Diversity in publishing has been a hot topic in industry for some time. Despite overdue attention, little has changed. Publishing was and is a very white, middle-class, metropolitan industry. Here’s Mahsuda Snaith to tell us more.
Just because you can’t see us doesn’t mean we aren’t here
Back in 2014, I lived the writers’ dream. After years of studiously logging all the competitions and agents I sent to, who I was rejected by, and (more often than not) who I never heard from, I began to have success. Early in the year I was a finalist in the Mslexia Novel Competition 2013 for my first novel The Constellation of Ravine, then later was announced as winner of the SI Leeds Prize 2014 for the same novel and a week later the winner of the Bristol Short Story Prize 2014 with The Art of Flood Survival.
These things don’t happen to writers like me. I was brought up on a council estate in Leicester by a single-parent Bengali mother. I was a girl, a fact I didn’t realise could be a hindrance until later in life, and diagnosed as dyslexic in my early twenties. I had no Oxbridge education, no contacts or connections who would put a good word in for me (wink, wink). I was a floating anomaly of a writer who, I’m glad to say, was so blind to the fact that there was prejudice in the publishing industry continued to doggedly write and try and get better at writing.
Because, despite all the rejections and silences, I still loved writing and knew that even if it didn’t lead to ‘success’, I would carry on doing it, anyway.
Sometimes I feel scepticism from other writers about my wins. Mslexia accepts entries from women, so that’s cutting out half the competition, right? And the SI Leeds Prize is for fiction by Black and Asian female writers so that’s even less? But as anyone who’s tried to throw their hat in the writing ring will know, it’s a competitive world for everyone and the idea still floating around that ethnic minority groups just don’t write (a sentiment I’ve sadly heard too often) and that this is the real cause of imbalance in publishing is frankly preposterous. I personally have met dozens of Black and Asian writers trying to get that poem accepted, or that novel published but seemingly banging their heads against a brick wall. Just because you can’t see us doesn’t mean we aren’t here.
Besides, for those thinking my chances were better in those prizes (which, to be fair, is kind of the point) I also won the Bristol Short Story Prize – an anonymously entered prize open internationally to men and women in any country – which goes to show that when your writing is good enough, your background becomes irrelevant.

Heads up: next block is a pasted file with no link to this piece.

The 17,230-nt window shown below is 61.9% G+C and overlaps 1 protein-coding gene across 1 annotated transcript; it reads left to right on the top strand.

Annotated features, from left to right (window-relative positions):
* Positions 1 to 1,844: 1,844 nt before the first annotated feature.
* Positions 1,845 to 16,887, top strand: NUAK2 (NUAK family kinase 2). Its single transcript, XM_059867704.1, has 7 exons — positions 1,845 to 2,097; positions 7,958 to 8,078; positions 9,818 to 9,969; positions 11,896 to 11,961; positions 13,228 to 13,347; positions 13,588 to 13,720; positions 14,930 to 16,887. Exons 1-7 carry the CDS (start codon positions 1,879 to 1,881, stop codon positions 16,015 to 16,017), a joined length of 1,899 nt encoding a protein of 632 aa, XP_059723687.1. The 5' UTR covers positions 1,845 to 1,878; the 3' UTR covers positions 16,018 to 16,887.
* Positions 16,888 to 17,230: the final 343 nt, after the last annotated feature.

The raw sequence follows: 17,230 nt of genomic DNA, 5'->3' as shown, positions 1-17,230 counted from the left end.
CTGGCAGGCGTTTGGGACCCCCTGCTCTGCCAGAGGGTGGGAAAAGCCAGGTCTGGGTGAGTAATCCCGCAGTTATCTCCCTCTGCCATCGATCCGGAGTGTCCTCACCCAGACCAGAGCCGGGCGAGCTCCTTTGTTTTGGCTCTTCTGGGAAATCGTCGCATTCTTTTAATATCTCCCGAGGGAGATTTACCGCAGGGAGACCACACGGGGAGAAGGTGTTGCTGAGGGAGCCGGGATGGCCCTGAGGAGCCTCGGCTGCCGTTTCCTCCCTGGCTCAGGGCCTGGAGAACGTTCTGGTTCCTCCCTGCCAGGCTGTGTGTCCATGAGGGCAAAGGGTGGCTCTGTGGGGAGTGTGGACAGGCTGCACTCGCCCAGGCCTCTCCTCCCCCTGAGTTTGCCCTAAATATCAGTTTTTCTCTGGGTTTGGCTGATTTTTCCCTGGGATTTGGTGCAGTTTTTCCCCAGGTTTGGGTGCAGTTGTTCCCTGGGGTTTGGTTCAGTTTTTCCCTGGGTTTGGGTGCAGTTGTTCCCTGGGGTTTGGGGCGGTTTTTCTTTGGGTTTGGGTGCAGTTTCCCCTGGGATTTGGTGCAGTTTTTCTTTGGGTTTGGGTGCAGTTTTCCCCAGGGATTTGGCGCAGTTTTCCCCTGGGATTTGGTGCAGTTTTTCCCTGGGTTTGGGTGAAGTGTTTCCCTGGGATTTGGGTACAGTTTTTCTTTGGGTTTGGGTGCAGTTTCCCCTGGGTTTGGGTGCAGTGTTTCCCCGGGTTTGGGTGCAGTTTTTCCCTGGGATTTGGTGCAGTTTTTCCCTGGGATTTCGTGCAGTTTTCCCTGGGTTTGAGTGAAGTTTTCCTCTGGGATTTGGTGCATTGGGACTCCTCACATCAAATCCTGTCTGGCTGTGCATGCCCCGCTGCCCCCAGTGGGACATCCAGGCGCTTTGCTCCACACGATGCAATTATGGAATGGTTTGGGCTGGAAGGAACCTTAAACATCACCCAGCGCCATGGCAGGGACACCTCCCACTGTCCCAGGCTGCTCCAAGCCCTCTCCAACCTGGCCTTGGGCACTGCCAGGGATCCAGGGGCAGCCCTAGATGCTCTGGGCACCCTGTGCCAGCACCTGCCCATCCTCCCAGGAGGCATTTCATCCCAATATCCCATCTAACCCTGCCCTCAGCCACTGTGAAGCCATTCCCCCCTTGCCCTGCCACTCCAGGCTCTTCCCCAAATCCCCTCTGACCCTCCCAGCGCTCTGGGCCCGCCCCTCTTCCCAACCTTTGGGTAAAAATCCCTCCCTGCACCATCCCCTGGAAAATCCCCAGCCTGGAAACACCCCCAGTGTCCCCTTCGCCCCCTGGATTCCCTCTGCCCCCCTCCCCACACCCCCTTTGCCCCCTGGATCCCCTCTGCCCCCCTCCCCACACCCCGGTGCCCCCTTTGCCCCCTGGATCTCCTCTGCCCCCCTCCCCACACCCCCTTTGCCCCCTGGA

So how do I explain my flurry of success and did it change my life? Well, to the first part I’d say years of hard work and dedication to the art of writing can’t exactly have hurt. But I do believe it also helped that the prizes largely requested anonymous entries so any personal favouritism or prejudice could not be entertained, consciously or subconsciously. Also the fact that SI Leeds Prize in particular target a group that is extremely underrepresented in the publishing industry made me personally realise that there is a need for voices like mine out there in the mainstream and that, even if I didn’t win, I would support that cause because I believe the more diversity there is in our everyday lives the more of a tolerant and open society we will live in. This doesn’t just go for female writers, or ethnic minority writers, but working class writers, regional writers, disabled writers, LGBT writers and genre defying writers who don’t fit in any box.
And as for the change-my-life part of the question?
As a Ghanaian published writer said to me recently, things will take longer because the expectations are different. Is this African enough? Is this Asian enough?
The stereotyping of diverse cultures is as much a hindrance as the notion that we don’t write in the first place.
My advice to those Black and Asian female writers who are thinking of entering the biannual SI Leeds Prize (in fact, my advice to any anomaly of a writer who is thinking of entering something)? Grab that opportunity, throw your hat in the ring. Show the world that not only are we here, but we are writing.
Mahsuda Snaith – is a writer of short stories and novels. She is the winner of the SI Leeds Literary Prize 2014 and Bristol Short Story Prize 2014 and a finalist in the Mslexia Novel Writing Competition 2013. Her debut novel ‘The Things We Thought We Knew’ is published by Doubleday. She lives in Leicester and is currently leading writing workshops as well as teaching part-time in primary schools.